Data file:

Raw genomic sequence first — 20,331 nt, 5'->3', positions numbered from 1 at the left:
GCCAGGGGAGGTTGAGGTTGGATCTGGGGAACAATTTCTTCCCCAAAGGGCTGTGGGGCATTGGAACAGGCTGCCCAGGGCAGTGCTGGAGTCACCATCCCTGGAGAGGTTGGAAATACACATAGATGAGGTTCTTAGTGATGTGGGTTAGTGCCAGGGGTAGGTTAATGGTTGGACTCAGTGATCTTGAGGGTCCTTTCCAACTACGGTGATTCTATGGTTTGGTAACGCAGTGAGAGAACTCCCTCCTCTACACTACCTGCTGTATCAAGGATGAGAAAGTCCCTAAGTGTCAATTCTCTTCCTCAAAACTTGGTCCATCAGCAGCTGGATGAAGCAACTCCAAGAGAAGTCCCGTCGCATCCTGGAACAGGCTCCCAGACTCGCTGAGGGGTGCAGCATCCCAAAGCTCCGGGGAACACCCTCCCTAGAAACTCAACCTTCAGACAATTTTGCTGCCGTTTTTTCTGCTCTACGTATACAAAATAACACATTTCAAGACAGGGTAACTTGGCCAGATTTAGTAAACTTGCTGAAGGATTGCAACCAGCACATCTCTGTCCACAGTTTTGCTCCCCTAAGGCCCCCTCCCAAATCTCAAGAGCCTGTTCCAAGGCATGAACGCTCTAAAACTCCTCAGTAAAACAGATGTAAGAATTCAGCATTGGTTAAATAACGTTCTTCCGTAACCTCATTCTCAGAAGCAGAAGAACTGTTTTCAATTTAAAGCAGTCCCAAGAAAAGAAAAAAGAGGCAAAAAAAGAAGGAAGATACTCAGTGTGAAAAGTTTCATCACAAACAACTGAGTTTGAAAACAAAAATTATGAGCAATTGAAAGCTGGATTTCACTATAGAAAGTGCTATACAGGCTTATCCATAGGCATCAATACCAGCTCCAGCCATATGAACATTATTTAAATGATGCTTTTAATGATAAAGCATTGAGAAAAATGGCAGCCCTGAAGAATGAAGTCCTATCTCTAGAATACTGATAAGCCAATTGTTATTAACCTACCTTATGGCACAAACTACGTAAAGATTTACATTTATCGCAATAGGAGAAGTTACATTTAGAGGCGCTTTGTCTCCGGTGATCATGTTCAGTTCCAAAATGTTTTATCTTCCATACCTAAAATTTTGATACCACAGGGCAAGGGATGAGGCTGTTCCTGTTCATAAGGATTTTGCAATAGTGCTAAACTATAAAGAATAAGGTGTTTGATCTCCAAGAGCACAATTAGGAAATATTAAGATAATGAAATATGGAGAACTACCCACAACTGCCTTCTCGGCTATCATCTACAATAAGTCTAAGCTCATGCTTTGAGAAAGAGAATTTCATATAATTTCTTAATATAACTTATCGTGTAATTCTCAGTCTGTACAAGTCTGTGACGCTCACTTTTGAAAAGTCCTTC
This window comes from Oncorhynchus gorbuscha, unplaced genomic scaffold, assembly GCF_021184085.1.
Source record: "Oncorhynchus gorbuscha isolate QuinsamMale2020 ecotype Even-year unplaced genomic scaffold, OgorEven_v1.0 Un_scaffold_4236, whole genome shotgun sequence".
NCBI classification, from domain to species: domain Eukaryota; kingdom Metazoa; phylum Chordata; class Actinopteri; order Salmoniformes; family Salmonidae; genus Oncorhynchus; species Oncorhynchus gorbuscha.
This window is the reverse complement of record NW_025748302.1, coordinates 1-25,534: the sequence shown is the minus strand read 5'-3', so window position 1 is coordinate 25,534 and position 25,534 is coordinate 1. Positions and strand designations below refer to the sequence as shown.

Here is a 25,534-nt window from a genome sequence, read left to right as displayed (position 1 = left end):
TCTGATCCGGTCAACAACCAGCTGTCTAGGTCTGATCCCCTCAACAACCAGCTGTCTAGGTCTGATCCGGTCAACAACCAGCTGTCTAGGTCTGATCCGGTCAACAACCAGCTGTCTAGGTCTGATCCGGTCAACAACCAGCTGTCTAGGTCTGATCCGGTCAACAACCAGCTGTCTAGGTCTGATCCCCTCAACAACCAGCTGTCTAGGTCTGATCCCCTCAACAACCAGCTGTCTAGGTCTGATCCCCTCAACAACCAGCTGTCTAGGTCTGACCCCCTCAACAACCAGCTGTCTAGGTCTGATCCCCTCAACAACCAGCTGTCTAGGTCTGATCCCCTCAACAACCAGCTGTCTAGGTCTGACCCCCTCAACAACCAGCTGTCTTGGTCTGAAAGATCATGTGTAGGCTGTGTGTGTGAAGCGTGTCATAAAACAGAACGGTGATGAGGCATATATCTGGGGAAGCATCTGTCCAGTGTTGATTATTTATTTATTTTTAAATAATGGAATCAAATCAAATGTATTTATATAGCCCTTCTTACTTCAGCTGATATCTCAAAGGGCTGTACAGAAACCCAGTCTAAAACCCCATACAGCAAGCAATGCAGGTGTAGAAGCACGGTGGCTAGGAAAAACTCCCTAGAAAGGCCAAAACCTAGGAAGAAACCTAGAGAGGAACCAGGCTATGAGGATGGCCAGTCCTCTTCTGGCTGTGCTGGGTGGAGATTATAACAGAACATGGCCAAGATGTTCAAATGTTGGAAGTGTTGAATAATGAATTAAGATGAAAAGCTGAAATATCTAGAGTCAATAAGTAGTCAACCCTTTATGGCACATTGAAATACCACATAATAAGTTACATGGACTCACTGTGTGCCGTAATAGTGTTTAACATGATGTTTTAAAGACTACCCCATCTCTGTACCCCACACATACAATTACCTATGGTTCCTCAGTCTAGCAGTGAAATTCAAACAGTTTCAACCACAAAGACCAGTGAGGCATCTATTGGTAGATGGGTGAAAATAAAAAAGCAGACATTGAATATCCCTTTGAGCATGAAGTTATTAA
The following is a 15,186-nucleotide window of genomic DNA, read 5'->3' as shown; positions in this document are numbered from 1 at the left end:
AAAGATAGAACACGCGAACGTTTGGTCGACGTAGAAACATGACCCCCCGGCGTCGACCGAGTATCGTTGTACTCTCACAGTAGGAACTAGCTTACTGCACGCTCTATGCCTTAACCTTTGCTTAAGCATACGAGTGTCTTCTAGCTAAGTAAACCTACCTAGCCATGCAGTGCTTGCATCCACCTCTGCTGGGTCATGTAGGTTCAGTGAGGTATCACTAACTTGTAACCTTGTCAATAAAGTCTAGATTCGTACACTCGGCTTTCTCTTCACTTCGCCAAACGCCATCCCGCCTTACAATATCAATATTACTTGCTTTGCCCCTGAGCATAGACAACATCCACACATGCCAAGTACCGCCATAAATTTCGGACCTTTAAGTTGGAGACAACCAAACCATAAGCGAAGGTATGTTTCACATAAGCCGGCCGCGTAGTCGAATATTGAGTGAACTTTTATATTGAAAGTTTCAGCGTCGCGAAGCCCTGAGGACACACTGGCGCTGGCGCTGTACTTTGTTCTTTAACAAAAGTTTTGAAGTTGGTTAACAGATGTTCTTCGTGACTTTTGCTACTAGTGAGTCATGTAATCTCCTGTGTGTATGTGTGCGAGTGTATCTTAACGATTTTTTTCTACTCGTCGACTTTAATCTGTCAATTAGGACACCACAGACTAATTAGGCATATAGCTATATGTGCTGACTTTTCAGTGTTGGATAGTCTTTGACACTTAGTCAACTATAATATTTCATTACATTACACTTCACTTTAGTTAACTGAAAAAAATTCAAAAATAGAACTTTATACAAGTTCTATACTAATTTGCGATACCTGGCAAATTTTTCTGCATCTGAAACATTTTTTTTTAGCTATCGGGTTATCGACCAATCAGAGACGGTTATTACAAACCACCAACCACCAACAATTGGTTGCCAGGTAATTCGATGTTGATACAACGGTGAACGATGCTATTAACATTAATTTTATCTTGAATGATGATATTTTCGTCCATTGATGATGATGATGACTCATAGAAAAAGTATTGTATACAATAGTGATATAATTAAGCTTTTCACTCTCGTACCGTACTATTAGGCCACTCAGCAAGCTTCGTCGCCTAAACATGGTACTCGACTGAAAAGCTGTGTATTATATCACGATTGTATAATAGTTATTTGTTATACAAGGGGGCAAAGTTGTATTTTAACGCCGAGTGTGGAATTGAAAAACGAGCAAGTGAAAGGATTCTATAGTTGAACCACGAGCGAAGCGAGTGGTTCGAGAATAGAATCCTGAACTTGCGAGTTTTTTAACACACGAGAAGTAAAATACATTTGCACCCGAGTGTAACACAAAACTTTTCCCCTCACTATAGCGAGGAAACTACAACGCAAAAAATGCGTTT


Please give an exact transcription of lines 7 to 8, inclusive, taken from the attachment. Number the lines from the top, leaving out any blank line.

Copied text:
Here is a 25,534-nt window from a genome sequence, read left to right as displayed (position 1 = left end):
TCTGATCCGGTCAACAACCAGCTGTCTAGGTCTGATCCCCTCAACAACCAGCTGTCTAGGTCTGATCCGGTCAACAACCAGCTGTCTAGGTCTGATCCGGTCAACAACCAGCTGTCTAGGTCTGATCCGGTCAACAACCAGCTGTCTAGGTCTGATCCGGTCAACAACCAGCTGTCTAGGTCTGATCCCCTCAACAACCAGCTGTCTAGGTCTGATCCCCTCAACAACCAGCTGTCTAGGTCTGATCCCCTCAACAACCAGCTGTCTAGGTCTGACCCCCTCAACAACCAGCTGTCTAGGTCTGATCCCCTCAACAACCAGCTGTCTAGGTCTGATCCCCTCAACAACCAGCTGTCTAGGTCTGACCCCCTCAACAACCAGCTGTCTTGGTCTGAAAGATCATGTGTAGGCTGTGTGTGTGAAGCGTGTCATAAAACAGAACGGTGATGAGGCATATATCTGGGGAAGCATCTGTCCAGTGTTGATTATTTATTTATTTTTAAATAATGGAATCAAATCAAATGTATTTATATAGCCCTTCTTACTTCAGCTGATATCTCAAAGGGCTGTACAGAAACCCAGTCTAAAACCCCATACAGCAAGCAATGCAGGTGTAGAAGCACGGTGGCTAGGAAAAACTCCCTAGAAAGGCCAAAACCTAGGAAGAAACCTAGAGAGGAACCAGGCTATGAGGATGGCCAGTCCTCTTCTGGCTGTGCTGGGTGGAGATTATAACAGAACATGGCCAAGATGTTCAAATGTTGGAAGTGTTGAATAATGAATTAAGATGAAAAGCTGAAATATCTAGAGTCAATAAGTAGTCAACCCTTTATGGCACATTGAAATACCACATAATAAGTTACATGGACTCACTGTGTGCCGTAATAGTGTTTAACATGATGTTTTAAAGACTACCCCATCTCTGTACCCCACACATACAATTACCTATGGTTCCTCAGTCTAGCAGTGAAATTCAAACAGTTTCAACCACAAAGACCAGTGAGGCATCTATTGGTAGATGGGTGAAAATAAAAAAGCAGACATTGAATATCCCTTTGAGCATGAAGTTATTAA